Moreover, a private examination allows the doctor to fully focus on your case, thoroughly evaluate your condition, and make personalized treatment recommendations tailored to your specific needs. It ensures that your doctor has a comprehensive understanding of your medical history, symptoms, and any previous treatments, enabling them to provide you with the most accurate and appropriate care.

 

Once you have had your private examination, the nurse case manager will then join the conversation and discuss the treatment recommendations with you and the doctor.

It can be frustrating and potentially devastating if you do not receive workers’ compensation benefits that you are entitled to receive. It is important to contact an attorney right away.

 

North Carolina workers’ compensation law provides that, if any payment of compensation is not paid within 14 days of the date the payment was due, you are entitled to a 10 percent late payment penalty for any amount you have not received.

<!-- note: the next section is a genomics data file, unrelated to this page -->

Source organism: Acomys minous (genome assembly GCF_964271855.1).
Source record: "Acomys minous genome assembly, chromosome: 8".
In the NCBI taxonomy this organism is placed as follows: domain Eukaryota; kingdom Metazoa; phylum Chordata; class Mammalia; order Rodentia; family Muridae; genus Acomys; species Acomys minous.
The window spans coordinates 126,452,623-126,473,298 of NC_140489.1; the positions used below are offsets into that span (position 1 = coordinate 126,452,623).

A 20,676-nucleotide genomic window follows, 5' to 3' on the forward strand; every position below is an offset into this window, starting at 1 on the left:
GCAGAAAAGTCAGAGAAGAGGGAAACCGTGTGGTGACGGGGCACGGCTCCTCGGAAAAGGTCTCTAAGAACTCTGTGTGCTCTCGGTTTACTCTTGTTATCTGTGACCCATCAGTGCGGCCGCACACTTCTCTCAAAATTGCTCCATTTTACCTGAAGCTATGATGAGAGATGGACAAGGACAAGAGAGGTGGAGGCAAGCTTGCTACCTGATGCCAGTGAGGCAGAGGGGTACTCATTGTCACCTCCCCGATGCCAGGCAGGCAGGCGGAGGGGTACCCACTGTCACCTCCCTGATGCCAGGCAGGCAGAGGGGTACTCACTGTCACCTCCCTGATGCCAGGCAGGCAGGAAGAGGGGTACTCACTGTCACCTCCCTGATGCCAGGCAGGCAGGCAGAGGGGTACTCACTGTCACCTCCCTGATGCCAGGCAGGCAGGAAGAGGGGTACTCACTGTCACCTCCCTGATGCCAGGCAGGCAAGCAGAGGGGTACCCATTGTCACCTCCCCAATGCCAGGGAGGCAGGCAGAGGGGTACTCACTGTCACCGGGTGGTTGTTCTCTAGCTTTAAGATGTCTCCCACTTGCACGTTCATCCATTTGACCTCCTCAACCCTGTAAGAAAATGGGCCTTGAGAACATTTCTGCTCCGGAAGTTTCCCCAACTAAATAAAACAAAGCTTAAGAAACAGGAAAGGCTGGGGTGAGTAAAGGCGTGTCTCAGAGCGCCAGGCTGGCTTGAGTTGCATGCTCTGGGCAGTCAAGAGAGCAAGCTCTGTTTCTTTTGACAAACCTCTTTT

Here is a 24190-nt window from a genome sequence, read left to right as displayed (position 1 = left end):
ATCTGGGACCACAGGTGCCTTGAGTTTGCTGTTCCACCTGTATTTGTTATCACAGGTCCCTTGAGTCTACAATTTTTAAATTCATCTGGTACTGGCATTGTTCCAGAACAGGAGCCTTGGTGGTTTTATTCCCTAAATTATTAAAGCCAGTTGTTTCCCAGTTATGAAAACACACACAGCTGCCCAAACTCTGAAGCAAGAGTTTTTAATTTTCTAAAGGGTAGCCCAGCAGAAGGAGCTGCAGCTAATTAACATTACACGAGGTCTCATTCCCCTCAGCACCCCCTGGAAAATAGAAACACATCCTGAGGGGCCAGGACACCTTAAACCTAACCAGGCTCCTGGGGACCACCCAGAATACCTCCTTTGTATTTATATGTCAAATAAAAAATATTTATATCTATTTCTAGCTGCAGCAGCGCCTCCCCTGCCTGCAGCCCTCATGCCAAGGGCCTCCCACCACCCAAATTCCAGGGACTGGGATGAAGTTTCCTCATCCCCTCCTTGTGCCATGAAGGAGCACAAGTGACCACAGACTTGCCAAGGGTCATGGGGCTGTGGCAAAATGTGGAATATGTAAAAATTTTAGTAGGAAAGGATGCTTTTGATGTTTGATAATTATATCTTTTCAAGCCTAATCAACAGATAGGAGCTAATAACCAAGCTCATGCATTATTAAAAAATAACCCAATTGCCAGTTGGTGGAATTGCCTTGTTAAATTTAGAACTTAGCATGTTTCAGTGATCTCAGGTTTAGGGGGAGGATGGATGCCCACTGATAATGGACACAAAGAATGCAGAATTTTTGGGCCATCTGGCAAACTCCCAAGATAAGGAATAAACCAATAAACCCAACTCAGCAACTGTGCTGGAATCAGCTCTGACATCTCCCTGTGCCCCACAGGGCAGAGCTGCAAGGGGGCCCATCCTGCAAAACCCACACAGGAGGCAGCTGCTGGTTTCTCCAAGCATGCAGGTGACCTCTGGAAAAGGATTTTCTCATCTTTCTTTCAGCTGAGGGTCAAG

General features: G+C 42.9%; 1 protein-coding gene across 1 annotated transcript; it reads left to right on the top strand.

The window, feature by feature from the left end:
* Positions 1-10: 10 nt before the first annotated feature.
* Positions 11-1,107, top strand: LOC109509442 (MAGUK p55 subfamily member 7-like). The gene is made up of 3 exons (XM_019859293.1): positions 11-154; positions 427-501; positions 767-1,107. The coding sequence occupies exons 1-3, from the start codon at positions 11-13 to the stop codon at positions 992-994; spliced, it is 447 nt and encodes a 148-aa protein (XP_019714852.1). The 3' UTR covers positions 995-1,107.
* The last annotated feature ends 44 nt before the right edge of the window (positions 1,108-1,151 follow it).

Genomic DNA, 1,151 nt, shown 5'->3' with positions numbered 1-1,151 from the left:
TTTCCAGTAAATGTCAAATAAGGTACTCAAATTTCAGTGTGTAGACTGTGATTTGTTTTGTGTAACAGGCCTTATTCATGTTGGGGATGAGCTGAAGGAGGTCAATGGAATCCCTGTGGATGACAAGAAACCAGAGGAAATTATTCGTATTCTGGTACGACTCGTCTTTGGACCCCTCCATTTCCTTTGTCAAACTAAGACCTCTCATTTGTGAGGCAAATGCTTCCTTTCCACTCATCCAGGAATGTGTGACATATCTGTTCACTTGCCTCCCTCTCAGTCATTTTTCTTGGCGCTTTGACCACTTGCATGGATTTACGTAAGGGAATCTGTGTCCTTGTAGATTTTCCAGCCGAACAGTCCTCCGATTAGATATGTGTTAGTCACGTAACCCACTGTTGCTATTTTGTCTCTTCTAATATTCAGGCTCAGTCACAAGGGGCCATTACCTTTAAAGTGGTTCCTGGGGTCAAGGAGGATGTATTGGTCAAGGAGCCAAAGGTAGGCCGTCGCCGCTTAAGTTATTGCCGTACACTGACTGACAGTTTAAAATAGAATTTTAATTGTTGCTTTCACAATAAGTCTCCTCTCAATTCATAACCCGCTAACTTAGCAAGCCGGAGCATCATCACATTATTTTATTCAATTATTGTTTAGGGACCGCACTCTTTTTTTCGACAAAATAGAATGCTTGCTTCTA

In order to receive this amount, you must file a request for this penalty with the N.C. Industrial Commission. An attorney can help you file all required paperwork, seek these penalty payments and get your workers’ compensation benefits checks back on track.

When you’re unable to work due to an injury sustained at work, North Carolina workers compensation benefits, especially temporary total disability benefits by way of a weekly check, are crucial for covering your daily expenses. If you find yourself in a situation where these benefits checks are missing and showing up late, here’s what you can do:

 

Contact the Insurance Adjuster: Reach out to the adjuster overseeing your claim. Ask when the last check was mailed and check if there was a delivery issue. If the adjuster is unreachable, speak with the adjuster’s supervisor. They can check the electronic system to verify the status of your payment.

 

File a Motion with the Industrial Commission: Persistent check delays may warrant filing a motion with the North Carolina Industrial Commission to ensure timely payments. If represented by a North Carolina Workers’ Compensation Lawyer, inform them immediately so they can assist you with the process.